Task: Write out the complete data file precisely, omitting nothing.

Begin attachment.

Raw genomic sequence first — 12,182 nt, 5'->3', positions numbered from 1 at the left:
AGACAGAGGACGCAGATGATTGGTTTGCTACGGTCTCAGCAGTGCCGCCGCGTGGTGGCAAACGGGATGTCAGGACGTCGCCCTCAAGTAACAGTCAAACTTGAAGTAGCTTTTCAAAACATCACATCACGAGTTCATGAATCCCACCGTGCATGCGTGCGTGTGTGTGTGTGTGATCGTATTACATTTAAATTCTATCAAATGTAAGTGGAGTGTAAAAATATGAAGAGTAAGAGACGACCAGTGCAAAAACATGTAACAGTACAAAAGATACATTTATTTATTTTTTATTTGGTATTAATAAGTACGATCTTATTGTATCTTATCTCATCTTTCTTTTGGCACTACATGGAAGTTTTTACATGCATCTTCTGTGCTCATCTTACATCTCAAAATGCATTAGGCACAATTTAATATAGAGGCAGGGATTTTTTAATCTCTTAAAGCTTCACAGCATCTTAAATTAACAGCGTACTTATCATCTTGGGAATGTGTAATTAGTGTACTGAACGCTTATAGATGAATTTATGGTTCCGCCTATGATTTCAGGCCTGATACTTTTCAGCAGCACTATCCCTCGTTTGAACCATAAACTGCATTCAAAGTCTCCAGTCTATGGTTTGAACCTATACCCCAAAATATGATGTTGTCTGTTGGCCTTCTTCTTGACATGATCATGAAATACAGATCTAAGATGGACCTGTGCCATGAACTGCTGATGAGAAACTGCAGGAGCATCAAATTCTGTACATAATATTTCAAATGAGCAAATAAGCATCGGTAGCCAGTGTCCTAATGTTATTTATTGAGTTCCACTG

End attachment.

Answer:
Raw genomic sequence first — 12,182 nt, 5'->3', positions numbered from 1 at the left:
AGACAGAGGACGCAGATGATTGGTTTGCTACGGTCTCAGCAGTGCCGCCGCGTGGTGGCAAACGGGATGTCAGGACGTCGCCCTCAAGTAACAGTCAAACTTGAAGTAGCTTTTCAAAACATCACATCACGAGTTCATGAATCCCACCGTGCATGCGTGCGTGTGTGTGTGTGTGATCGTATTACATTTAAATTCTATCAAATGTAAGTGGAGTGTAAAAATATGAAGAGTAAGAGACGACCAGTGCAAAAACATGTAACAGTACAAAAGATACATTTATTTATTTTTTATTTGGTATTAATAAGTACGATCTTATTGTATCTTATCTCATCTTTCTTTTGGCACTACATGGAAGTTTTTACATGCATCTTCTGTGCTCATCTTACATCTCAAAATGCATTAGGCACAATTTAATATAGAGGCAGGGATTTTTTAATCTCTTAAAGCTTCACAGCATCTTAAATTAACAGCGTACTTATCATCTTGGGAATGTGTAATTAGTGTACTGAACGCTTATAGATGAATTTATGGTTCCGCCTATGATTTCAGGCCTGATACTTTTCAGCAGCACTATCCCTCGTTTGAACCATAAACTGCATTCAAAGTCTCCAGTCTATGGTTTGAACCTATACCCCAAAATATGATGTTGTCTGTTGGCCTTCTTCTTGACATGATCATGAAATACAGATCTAAGATGGACCTGTGCCATGAACTGCTGATGAGAAACTGCAGGAGCATCAAATTCTGTACATAATATTTCAAATGAGCAAATAAGCATCGGTAGCCAGTGTCCTAATGTTATTTATTGAGTTCCACTG